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Grass Roots: Grass Roots

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When everyone in a band gets credit for an album track, it often means the music was the result of a spontaneous performance. It speaks to the strength of the group when those shared efforts contain the same sense of direction heard in the tunes written by individual members of the band. Two of the seven tracks on the debut by the quartet Grass Roots are credited to the four musicians, and they reveal the cohesion at work here. In “Ricochet,” alto saxophonist Darius Jones and baritone saxophonist Alex Harding begin by trading lines and completing each other’s thoughts. The tone poem “Hovering Above” sounds spare and open, but the mood all four men create has a high level of interaction recalling the heyday of the Art Ensemble of Chicago.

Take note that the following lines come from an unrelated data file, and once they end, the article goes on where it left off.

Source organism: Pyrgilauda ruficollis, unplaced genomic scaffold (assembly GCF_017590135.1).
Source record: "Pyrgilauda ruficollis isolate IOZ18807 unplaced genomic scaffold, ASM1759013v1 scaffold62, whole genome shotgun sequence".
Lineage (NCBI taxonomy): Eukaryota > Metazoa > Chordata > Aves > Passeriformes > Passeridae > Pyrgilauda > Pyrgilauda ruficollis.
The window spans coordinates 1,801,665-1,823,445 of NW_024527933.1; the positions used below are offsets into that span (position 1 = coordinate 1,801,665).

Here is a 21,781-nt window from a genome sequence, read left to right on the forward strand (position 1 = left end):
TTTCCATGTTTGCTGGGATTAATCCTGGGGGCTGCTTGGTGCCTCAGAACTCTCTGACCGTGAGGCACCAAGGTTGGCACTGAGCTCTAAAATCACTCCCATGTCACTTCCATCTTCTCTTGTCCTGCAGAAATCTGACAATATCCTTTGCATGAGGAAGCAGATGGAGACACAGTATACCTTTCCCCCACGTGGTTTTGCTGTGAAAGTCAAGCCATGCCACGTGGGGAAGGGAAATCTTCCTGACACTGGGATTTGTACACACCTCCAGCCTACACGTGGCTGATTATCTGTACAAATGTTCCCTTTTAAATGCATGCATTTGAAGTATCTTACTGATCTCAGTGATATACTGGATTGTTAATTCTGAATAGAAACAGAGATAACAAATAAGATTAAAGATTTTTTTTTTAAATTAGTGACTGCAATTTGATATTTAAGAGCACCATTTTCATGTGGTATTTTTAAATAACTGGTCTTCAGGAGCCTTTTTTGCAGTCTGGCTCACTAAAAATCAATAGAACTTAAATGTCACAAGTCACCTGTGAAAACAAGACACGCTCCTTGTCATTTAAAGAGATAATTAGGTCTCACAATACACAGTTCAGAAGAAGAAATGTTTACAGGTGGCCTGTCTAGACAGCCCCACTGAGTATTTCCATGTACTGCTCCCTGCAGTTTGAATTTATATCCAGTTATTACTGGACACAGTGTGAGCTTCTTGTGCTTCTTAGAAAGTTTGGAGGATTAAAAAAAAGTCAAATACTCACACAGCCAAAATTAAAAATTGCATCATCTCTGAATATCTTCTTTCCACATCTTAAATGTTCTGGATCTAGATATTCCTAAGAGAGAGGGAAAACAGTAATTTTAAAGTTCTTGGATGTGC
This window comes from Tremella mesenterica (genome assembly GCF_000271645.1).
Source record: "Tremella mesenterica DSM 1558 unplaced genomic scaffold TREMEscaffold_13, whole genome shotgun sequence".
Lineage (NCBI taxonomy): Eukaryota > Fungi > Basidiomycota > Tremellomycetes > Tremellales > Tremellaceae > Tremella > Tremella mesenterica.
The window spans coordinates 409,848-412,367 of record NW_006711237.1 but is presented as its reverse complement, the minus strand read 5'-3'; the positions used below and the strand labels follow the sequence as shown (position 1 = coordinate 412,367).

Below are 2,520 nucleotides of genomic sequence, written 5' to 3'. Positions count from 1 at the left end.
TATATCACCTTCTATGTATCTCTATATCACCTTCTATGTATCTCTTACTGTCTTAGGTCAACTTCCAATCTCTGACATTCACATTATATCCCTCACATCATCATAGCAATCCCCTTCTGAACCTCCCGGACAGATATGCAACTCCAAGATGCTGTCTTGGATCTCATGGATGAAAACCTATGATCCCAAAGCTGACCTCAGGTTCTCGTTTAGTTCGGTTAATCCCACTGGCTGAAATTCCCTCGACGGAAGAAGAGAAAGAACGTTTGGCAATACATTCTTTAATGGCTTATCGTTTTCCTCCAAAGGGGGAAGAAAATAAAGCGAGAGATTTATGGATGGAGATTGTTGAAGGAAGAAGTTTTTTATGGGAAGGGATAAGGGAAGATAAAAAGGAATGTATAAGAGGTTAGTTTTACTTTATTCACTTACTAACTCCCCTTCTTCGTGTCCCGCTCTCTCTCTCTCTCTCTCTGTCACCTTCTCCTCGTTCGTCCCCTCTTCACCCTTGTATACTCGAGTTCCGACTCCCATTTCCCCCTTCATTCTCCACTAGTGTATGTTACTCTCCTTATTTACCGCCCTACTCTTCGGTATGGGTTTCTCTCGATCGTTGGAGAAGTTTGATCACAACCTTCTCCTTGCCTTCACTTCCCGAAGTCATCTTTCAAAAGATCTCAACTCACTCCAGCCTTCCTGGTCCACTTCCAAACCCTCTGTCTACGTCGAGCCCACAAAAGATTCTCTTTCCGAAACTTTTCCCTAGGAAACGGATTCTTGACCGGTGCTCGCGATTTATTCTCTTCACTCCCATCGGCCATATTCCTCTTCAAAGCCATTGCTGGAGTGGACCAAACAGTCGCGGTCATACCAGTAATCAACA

Along with the saxophonists, Grass Roots features bassist Sean Conly and drummer Chad Taylor. Jones contributes two songs while the rest of the band members offer one apiece. It’s hard to separate one composer’s work from the others, since everyone plays an integral role in each cut. At the start of the album, Taylor’s cascading fills and crashes play up the symmetrical horn lines in Jones’ “Hotttness.” Jones begins Taylor’s “Whatiss” with some throat-clearing growls before bass and baritone help set up a groove. Conly’s “Schnibbett” has lean horn parts that hold together thanks to a slow bass vamp, eventually leading to searing baritone wails.

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